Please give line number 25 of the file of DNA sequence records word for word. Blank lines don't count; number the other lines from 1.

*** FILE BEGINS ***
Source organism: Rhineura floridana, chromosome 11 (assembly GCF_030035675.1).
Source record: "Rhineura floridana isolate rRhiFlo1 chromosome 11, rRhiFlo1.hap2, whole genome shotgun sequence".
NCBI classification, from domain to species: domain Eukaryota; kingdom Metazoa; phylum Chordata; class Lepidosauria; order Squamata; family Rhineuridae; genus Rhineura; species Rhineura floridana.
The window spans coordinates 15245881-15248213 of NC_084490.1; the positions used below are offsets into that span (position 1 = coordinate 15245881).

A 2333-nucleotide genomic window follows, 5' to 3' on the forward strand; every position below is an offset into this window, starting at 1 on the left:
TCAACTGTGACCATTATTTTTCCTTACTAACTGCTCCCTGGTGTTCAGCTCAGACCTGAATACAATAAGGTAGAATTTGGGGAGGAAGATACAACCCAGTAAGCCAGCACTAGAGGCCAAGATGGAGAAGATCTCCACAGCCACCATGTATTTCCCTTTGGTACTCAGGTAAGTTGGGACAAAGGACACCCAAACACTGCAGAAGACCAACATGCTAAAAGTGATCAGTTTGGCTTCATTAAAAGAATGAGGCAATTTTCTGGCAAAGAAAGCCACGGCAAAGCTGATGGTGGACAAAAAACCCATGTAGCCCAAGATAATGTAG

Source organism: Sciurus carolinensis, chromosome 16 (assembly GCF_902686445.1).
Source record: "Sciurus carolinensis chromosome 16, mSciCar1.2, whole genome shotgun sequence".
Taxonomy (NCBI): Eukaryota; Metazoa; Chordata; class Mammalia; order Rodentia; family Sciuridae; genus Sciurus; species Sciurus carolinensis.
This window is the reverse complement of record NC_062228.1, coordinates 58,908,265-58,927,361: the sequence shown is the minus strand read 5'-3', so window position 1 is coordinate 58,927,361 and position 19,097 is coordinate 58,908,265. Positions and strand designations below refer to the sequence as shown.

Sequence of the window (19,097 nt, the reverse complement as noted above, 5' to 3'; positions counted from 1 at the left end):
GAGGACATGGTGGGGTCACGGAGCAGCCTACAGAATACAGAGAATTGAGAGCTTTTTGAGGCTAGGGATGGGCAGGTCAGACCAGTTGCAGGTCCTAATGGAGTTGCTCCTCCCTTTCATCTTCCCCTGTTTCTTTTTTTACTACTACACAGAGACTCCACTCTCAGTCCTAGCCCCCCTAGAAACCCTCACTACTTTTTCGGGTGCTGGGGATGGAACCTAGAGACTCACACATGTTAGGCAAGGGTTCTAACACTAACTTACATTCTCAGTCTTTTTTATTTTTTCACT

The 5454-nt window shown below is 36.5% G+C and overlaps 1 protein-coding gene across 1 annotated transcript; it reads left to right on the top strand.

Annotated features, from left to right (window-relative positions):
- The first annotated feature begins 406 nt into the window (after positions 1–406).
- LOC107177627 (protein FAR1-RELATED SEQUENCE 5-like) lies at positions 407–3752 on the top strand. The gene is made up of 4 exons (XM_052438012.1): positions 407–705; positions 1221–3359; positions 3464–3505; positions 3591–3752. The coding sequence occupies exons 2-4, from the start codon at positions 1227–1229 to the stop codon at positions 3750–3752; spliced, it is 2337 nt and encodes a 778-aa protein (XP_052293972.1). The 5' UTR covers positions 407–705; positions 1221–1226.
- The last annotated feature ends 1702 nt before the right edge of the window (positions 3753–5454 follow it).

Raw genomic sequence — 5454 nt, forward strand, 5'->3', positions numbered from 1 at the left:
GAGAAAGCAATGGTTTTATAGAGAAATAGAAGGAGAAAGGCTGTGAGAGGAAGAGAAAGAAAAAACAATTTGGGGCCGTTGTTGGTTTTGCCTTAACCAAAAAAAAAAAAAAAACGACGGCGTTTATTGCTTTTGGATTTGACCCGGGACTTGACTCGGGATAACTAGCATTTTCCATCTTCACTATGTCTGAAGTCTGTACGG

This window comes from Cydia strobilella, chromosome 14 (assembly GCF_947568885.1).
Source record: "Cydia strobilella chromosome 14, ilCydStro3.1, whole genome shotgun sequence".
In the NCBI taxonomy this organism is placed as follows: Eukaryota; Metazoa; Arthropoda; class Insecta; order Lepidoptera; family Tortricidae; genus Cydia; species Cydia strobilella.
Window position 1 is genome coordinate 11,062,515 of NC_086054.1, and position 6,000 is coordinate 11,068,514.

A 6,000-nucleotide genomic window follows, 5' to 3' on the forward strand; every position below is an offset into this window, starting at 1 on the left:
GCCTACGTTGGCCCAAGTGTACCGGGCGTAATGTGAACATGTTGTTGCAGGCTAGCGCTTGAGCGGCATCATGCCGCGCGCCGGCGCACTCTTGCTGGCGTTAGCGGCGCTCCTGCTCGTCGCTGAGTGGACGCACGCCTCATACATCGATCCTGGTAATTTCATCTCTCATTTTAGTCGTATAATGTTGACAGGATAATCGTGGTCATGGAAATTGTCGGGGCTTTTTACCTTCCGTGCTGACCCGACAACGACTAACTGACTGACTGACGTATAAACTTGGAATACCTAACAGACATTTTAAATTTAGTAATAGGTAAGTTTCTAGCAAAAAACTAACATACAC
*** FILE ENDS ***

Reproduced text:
GCCTACGTTGGCCCAAGTGTACCGGGCGTAATGTGAACATGTTGTTGCAGGCTAGCGCTTGAGCGGCATCATGCCGCGCGCCGGCGCACTCTTGCTGGCGTTAGCGGCGCTCCTGCTCGTCGCTGAGTGGACGCACGCCTCATACATCGATCCTGGTAATTTCATCTCTCATTTTAGTCGTATAATGTTGACAGGATAATCGTGGTCATGGAAATTGTCGGGGCTTTTTACCTTCCGTGCTGACCCGACAACGACTAACTGACTGACTGACGTATAAACTTGGAATACCTAACAGACATTTTAAATTTAGTAATAGGTAAGTTTCTAGCAAAAAACTAACATACAC